When it comes to journalists, scoops are irresistible and Twitter makes them irrepressible.
At a faculty back-to-school retreat for the Journalism School mid August, I invited the UNC Athletic Director Bubba Cunningham to join faculty and staff for lunch. Cunningham recently finished an impressive strategic planning process to advance the athletic program both academically and athletically. Since the J-school underwent a similar strategic planning process during the past year, I thought faculty would appreciate hearing how the athletic department got to its goals. I also thought the staff would enjoy hearing from Cunningham and about the upcoming season.
After Cunningham’s presentation full of statistics and aspirational goals, he was asked about basketball player P.J. Hairston who has had a string of missteps with the police. At first Cunningham gave a none answer, but when asked a second time, he committed news. He was more specific than anyone in authority had been about Hariston’s standing as a player. For one of our colleagues, that scoop was no longer an answer to a question asked at a faculty retreat. It was twitter fodder. He tweeted just past noon and by late afternoon Cunningham’s one sentence answer was all over cyberspace and by the evening big news across the sate and nationally in sports circles.
I hadn’t asked Cunningham to the retreat to make news but he made it and the journalism professor was thrilled he could still detect a scoop and make waves.
There has been a lot of laughter around the idea of Twitter making news – but that retreat comment proved how powerful the medium can be. Social media isn’t just for the few – it has reach.
Today in his column for the New York Times, David Carr reports how much of a reach. Carr wrote a very engaging column about a report by Peter Hamby during a semester sabbatical at the Shorenstein Center at Harvard. Hamby is a CNN political reporter who wrote a long review of the 2012 campaign for his report and focused on the role of Twitter in it. Hamby documented that the small group of traveling press corps following candidates from one event to another, no longer fed “big foot “ journalism stars but “filed” themselves all day, every day through 24/7 tweets. Hamby’s conclusion: the traveling press corps has become “one giant, tweeting blob”.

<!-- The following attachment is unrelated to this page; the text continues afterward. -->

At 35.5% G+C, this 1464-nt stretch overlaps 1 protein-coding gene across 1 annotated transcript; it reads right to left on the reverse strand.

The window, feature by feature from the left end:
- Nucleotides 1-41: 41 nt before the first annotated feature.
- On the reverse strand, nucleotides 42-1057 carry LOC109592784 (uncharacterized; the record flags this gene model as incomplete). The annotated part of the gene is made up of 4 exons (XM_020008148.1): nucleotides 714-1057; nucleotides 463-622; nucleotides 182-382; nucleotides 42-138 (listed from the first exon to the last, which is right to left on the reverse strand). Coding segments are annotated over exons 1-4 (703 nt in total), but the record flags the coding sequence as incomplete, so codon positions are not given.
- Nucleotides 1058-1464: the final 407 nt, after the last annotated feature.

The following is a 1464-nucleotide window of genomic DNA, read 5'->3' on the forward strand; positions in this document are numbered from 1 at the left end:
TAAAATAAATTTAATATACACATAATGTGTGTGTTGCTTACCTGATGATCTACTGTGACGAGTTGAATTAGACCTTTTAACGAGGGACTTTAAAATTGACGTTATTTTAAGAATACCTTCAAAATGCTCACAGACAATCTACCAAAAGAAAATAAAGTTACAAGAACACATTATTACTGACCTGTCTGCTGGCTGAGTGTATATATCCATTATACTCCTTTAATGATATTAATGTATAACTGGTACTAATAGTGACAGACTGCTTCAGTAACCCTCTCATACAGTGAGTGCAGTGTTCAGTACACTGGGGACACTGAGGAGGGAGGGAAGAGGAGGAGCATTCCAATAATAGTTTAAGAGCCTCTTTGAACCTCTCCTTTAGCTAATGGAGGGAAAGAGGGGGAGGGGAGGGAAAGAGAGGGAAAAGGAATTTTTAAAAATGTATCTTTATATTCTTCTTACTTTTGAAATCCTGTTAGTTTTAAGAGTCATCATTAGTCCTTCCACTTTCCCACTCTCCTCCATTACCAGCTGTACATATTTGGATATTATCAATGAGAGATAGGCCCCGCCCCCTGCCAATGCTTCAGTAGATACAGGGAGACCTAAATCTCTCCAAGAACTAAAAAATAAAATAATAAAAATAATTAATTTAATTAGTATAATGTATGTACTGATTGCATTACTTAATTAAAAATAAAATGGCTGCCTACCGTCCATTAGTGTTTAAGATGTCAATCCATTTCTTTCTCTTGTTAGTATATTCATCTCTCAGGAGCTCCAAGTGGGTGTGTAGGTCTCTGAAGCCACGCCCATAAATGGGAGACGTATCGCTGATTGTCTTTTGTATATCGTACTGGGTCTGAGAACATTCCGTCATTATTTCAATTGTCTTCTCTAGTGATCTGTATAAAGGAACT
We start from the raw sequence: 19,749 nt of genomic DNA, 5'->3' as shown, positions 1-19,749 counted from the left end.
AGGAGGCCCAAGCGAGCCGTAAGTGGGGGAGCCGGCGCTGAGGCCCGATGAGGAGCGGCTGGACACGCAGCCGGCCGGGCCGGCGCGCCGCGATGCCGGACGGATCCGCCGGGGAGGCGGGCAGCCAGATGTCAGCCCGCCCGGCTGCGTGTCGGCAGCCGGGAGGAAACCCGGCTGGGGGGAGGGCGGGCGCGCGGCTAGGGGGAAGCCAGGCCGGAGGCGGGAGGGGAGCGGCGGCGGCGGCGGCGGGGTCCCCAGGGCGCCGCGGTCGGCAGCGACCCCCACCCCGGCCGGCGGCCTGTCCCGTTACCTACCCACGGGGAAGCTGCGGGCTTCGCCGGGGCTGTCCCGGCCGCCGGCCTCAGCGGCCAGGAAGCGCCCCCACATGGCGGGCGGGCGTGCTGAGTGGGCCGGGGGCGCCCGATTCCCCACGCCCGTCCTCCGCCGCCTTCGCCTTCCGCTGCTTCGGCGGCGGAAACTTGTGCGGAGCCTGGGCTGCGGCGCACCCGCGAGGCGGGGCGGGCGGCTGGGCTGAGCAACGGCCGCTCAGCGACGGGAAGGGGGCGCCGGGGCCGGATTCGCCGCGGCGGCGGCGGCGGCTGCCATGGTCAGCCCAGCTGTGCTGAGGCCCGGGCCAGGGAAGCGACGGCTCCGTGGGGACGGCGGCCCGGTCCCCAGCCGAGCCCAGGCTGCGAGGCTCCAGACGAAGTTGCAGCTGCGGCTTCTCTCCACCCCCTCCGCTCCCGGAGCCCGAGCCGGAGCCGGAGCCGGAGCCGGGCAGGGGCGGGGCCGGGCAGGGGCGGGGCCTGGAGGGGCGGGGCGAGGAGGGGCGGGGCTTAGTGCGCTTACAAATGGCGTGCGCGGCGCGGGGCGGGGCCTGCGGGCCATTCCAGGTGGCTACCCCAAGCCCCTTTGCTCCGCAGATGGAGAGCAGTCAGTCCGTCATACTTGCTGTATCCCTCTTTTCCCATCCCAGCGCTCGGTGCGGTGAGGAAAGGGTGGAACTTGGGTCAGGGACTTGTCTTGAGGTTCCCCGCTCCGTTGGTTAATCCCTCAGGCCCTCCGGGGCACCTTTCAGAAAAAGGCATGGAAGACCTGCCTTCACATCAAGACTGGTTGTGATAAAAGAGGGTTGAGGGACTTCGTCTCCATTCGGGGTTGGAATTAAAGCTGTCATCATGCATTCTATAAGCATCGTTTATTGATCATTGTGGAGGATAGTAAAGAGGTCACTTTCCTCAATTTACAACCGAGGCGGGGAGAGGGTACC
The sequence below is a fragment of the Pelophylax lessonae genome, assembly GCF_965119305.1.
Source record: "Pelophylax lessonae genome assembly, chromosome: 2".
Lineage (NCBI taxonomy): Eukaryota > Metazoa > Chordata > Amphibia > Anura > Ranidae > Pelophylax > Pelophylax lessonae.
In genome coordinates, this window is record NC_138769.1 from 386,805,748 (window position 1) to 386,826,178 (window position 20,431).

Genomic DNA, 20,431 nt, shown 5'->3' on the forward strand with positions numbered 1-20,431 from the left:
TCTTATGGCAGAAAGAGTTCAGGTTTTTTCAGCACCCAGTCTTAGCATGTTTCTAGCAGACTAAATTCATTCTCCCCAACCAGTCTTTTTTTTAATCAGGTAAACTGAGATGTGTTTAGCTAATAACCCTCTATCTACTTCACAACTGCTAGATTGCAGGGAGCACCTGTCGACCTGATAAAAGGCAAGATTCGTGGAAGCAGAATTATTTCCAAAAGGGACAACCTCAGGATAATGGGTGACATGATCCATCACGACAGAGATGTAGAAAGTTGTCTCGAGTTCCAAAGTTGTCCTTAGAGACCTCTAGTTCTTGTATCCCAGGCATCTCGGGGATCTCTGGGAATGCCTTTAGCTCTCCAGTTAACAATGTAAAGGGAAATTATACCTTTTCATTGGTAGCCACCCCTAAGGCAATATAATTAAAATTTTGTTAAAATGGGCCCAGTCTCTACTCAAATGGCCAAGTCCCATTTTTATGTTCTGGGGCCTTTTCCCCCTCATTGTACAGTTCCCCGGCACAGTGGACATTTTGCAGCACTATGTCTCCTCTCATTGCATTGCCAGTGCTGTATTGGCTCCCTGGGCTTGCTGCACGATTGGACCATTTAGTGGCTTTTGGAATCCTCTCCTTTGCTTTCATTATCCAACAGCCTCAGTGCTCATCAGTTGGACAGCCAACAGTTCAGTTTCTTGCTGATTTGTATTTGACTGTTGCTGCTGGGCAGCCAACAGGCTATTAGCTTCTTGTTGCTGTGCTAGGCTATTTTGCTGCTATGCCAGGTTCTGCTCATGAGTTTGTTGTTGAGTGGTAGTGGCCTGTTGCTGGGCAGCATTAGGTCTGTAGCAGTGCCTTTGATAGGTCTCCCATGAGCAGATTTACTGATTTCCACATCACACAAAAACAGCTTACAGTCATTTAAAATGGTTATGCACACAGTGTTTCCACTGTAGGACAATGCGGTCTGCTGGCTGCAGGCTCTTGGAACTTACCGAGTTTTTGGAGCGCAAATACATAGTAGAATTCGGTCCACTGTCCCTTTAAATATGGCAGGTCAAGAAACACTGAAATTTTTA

Tweets may not make for deeper more thoughtful coverage of candidates and their issues, plans and vision for the country, but they do mean there are a lot more people who can be engaged in the inside story of a campaign. When I was a political reporter in Washington in the early 1980s the club of political reporters swapped stories about what was happening “inside” the campaigns. On the plane. On the bus. Within the small cadre of the candidate’s advisers. But now everyone is a member of the club – if they want to be. As the former spokesman for the GOP primary candidate Jon Huntsman put it in Carr’s article: “ Now people can find information in tons of places. They can find long form, both liberal and conservative, everywhere, keep up with the campaigns as closely as they want to on Titter.” For Tim Miller that is a plus: voters have more access to more information in more places”.
So here we go. Twitter is a player. It’s a platform for making and sharing news. Journalists need to learn how to use it best, and news consumers have to be able to separate the good inside tweets from the manipulated ones.